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The ‘High Oil Prices = Recession’ Fallacy (USO, XLE, XOM, CVX, VLO, COP, BP)

 February 28, 2012 12:24 PM
 


Every time we see oilprices go up we hear that it will cause inflation and/or the economy will go into the tank.

… 7 out of the 8 postwar U.S. recessions had been preceded by a sharp increase in the price of crude petroleum. Iraq's invasion of Kuwait in August 1990 led to a doubling in the price of oil in the fall of 1990 and was followed by the ninth postwar recession in 1990-91. The price of oil more than doubled again in 1999-2000, with the tenth postwar recession coming in 2001. Yet another doubling in the price of oil in 2007-2008 accompanied the beginning of recession number 11, the most recent and frightening of the postwar economic downturns. So the count today stands at 10 out of 11, the sole exception being the mild recession of 1960-61 for which there was no preceding rise in oil prices. [Hamilton, 2009. Rv. 2010]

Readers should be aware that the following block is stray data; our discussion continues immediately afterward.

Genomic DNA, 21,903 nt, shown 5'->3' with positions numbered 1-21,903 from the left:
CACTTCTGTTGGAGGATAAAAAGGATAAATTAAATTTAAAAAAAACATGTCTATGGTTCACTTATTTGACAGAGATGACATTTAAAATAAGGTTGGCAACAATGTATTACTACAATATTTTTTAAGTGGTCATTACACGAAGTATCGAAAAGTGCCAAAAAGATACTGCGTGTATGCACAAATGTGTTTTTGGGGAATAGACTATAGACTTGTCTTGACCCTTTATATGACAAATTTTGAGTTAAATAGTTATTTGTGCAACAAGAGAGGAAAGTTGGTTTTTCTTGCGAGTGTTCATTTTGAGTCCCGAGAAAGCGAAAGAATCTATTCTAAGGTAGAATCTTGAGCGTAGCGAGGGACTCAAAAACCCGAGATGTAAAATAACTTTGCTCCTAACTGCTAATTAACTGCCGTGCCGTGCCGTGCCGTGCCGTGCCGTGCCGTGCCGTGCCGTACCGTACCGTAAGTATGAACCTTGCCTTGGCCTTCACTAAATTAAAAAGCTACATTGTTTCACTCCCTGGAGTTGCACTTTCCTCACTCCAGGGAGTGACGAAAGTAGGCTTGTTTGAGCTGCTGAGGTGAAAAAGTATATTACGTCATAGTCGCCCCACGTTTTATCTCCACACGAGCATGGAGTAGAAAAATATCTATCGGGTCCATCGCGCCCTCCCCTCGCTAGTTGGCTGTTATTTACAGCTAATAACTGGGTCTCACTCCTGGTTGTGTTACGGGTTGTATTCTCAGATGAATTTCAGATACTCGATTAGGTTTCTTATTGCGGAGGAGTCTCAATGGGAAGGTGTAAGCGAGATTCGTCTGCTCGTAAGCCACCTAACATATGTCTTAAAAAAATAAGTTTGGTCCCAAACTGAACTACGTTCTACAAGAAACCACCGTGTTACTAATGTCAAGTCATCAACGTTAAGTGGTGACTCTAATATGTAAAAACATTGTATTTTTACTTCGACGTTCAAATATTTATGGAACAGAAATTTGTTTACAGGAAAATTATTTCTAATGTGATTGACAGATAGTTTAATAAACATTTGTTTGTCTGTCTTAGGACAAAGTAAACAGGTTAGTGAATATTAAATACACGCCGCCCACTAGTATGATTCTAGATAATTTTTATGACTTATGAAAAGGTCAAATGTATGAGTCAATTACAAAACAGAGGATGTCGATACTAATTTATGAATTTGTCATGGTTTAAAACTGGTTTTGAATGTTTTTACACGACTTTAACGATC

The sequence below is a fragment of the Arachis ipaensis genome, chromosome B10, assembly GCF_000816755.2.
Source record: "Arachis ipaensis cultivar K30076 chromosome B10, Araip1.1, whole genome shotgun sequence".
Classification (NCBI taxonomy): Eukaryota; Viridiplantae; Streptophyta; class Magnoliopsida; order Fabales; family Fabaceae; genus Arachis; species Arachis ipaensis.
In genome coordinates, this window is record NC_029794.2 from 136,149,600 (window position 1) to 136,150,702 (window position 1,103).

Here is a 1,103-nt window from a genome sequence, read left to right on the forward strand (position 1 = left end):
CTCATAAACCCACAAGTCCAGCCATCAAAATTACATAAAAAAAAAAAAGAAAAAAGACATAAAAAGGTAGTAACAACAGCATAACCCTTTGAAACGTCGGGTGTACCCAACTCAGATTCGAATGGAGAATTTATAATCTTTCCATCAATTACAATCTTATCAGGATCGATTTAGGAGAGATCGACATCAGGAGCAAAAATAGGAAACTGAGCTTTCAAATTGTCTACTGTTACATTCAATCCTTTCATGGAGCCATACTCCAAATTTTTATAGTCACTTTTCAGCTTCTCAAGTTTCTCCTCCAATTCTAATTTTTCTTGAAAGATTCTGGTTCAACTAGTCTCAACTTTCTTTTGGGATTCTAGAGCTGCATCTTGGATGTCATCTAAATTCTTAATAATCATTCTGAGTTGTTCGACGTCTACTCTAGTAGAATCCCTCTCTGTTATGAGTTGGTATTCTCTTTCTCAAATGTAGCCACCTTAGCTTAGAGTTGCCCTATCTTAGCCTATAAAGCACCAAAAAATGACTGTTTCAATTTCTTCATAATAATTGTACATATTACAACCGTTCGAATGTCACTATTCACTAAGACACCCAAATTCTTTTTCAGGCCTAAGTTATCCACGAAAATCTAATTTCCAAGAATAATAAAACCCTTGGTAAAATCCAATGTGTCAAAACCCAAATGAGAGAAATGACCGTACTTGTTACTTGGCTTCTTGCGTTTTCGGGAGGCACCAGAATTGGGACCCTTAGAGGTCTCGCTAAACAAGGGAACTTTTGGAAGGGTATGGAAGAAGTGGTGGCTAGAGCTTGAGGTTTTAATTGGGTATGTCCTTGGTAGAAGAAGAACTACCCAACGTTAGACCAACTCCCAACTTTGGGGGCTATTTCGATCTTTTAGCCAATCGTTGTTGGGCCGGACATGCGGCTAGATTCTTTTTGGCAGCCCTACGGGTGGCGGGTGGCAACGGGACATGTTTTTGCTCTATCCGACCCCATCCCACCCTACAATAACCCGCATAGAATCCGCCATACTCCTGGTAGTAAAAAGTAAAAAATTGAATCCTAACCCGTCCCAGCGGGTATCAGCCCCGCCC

[Related -Chevron (CVX): The Second Biggest Oil Seeker Joins The Dividend Yield Passive Income Portfolio]

[Related -Call Options Active in Yahoo! Inc. (YHOO)and BP plc (ADR) (BP)]

The premise is wrong. What causes price inflation is an expansion of money supply (and a desire of people to spend it, often quickly). What causes recessions is malinvestment of capital caused, again, by money supply expansion.

The classic argument is that because 70% of the economy is driven by consumer spending, an increase in gasoline prices will cause a decrease in consumer spending, which will cause an economic decline. Sounds logical on its face. There are empirical studies that show either increases in gasoline prices will not impact discretionary spending (McCarthy, 20110) or that large increases in petroleum prices will cause recessions (Hamilton). Take your pick.

The above chart1 shows the peak of real YoY GDP percentage change (light blue lines) and the relative price of gasoline (red), the product that most directly affects consumers. If gasoline prices have been increasing prior to the peak, then there is statistical data showing that those prices may have had an impact on GDP.


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